David Kammel, PhD, Biological Systems Engineering Professor for UW-Madison/UWEX and Dr. Vicky Lauer, DVM, Professional Services Veterinarian with ANIMART continue the discussion about calf housing in this podcast about positive pressure ventilation systems.
Liz Binversie, UW-Extension Brown County Agriculture Educator
David Kammel, PhD, Biolological Systems Engineering Professor, UW-Madison/UWEX
Dr. Vicky Lauer, DVM, Professional Services Veterinarian, ANIMART
Total time: 3:06 minutes
Liz Binversie: Welcome. This is Liz Binversie, Brown County UW-Extension Agriculture Educator, and I will be your moderator for today’s podcast. We will be continuing our talk about calf housing considerations. This week’s episode is about bedding types and considerations. With me today is David Kammel, Biological Systems Engineering Professor at UW-Madison and UW-Extension. In addition, we have Dr. Vicky Lauer, Professional Services Veterinarian with ANIMART. In this series we’ve talked about different facilities and considerations, but what about bedding? What are the different types of bedding you can use and what things should you consider as you maintain bedding in your calf housing? David, what are your thoughts on this?
David Kammel: I guess I look at several options based on season. I see a lot of calf hutches, for example, that are using sand in the summer. But I would not look at using sand in the winter. At that time, I would be using long straw or something that calves can nest in. In the summer also I would see probably sawdust. Again, that might not be the right bedding system in the winter. Bedding maintenance is all based on how clean do you want the calf and how hard do you want to bed them. It should be done so that there is a lot of dry bedding in the space. The fact the calf stays in an individual hutch for almost 2 months usually and it’s going to take a significant amount of bedding, continually added. Usually you don’t clean the hutch out until after you remove a calf. So adequate bedding is always important and depends on the season. If it’s rainy and wet like we had a week ago, we’re going to have to take extra steps to bed properly compared to a nice, dry, cold winter that maybe is not as wet and doesn’t require quite the amount of bedding. So bedding maintenance and identifying how calves look, how clean they are, are their hair coats getting matted down, will all indicate that they probably need more bedding.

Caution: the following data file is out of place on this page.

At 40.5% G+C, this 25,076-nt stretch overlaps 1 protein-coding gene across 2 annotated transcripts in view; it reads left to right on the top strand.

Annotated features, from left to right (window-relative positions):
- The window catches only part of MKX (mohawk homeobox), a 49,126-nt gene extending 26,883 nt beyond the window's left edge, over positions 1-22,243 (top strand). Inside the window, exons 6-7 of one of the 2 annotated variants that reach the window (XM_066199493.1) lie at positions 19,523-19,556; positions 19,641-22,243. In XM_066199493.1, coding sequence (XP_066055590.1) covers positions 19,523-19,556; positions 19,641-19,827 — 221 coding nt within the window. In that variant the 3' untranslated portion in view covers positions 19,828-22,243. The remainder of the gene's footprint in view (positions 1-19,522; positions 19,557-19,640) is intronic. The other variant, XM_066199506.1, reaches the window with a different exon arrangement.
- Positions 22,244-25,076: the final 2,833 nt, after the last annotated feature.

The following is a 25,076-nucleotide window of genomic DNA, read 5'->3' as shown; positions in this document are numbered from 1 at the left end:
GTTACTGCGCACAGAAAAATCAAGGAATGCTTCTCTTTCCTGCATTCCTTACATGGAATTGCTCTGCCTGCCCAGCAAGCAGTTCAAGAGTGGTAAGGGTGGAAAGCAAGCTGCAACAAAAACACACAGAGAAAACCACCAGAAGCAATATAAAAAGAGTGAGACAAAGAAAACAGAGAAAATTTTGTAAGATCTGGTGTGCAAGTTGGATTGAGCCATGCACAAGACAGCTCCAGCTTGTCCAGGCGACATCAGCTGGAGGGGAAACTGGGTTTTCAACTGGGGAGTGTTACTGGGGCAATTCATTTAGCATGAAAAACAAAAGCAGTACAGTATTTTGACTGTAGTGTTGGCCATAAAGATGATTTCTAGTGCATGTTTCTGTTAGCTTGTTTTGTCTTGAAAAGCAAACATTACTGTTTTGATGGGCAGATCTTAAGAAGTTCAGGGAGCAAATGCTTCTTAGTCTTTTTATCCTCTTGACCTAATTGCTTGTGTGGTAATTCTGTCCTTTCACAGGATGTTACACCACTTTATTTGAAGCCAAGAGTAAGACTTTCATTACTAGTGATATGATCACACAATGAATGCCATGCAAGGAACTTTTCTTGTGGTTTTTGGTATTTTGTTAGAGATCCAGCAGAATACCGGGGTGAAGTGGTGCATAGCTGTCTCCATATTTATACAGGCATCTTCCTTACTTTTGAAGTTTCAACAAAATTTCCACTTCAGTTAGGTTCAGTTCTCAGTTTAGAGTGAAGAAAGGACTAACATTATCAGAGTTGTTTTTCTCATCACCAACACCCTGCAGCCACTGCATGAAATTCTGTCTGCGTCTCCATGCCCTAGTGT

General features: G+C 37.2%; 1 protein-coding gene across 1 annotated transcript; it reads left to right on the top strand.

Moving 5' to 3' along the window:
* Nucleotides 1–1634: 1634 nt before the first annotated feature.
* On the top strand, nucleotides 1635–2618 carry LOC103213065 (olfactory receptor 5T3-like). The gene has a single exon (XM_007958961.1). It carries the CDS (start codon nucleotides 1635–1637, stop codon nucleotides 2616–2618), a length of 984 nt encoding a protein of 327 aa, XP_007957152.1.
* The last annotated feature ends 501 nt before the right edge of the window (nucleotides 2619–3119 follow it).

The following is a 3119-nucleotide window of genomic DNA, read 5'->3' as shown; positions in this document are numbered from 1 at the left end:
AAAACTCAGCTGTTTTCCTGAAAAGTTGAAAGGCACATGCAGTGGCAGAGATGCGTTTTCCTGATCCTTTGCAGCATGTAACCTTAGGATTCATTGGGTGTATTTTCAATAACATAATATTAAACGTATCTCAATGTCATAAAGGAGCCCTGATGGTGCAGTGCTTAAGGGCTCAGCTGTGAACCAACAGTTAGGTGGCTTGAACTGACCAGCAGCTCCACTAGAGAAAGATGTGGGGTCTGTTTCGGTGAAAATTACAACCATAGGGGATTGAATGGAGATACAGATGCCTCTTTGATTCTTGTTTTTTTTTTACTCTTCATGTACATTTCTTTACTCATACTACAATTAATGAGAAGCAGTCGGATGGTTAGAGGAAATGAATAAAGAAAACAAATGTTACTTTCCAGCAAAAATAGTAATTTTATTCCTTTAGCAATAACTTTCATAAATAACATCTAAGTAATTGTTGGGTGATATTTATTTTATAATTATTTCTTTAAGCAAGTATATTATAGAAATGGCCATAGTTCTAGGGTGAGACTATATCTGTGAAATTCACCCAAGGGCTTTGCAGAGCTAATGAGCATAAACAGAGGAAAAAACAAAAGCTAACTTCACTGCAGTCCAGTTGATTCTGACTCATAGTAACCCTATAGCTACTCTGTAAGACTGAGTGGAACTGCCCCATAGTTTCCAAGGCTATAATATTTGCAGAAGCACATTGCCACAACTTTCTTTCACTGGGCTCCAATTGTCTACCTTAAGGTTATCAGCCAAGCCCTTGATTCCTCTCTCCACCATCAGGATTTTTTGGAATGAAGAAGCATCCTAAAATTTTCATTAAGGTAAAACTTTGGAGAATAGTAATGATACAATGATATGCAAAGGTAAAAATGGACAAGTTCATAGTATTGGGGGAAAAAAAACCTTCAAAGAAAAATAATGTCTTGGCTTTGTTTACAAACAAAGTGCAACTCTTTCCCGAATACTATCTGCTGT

Dr. Vicky Lauer: One bedding type that I’m beginning to see more of are wood chips, which as David mentioned, this would be great in the summer because you can get them from a local mill really cheap. There’s lots of them available, but this would not be a good choice in the winter because again they cannot nest down in it.
Well, thank you to the panel, David Kammel, Biological Systems Engineering Professor at UW-Madison and UW-Extension and Dr. Vicky Lauer, Professional Services Veterinarian with ANIMART. I am Liz Binversie, your moderator for today. Tune in next time for our fourth and final episode of this series where we’ll be talking about how to determine nesting scores.